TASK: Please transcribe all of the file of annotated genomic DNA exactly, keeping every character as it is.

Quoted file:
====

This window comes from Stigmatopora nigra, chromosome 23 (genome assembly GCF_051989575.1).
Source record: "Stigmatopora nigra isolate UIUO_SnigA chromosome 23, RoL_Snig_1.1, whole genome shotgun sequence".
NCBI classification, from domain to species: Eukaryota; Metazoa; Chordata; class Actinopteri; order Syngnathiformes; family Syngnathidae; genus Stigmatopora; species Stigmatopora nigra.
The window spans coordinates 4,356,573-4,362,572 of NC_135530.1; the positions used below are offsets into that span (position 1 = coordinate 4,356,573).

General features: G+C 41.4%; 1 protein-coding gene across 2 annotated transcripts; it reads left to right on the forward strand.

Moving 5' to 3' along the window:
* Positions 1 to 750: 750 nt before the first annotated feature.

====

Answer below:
This window comes from Stigmatopora nigra, chromosome 23 (genome assembly GCF_051989575.1).
Source record: "Stigmatopora nigra isolate UIUO_SnigA chromosome 23, RoL_Snig_1.1, whole genome shotgun sequence".
NCBI classification, from domain to species: Eukaryota; Metazoa; Chordata; class Actinopteri; order Syngnathiformes; family Syngnathidae; genus Stigmatopora; species Stigmatopora nigra.
The window spans coordinates 4,356,573-4,362,572 of NC_135530.1; the positions used below are offsets into that span (position 1 = coordinate 4,356,573).

General features: G+C 41.4%; 1 protein-coding gene across 2 annotated transcripts; it reads left to right on the forward strand.

Moving 5' to 3' along the window:
* Positions 1 to 750: 750 nt before the first annotated feature.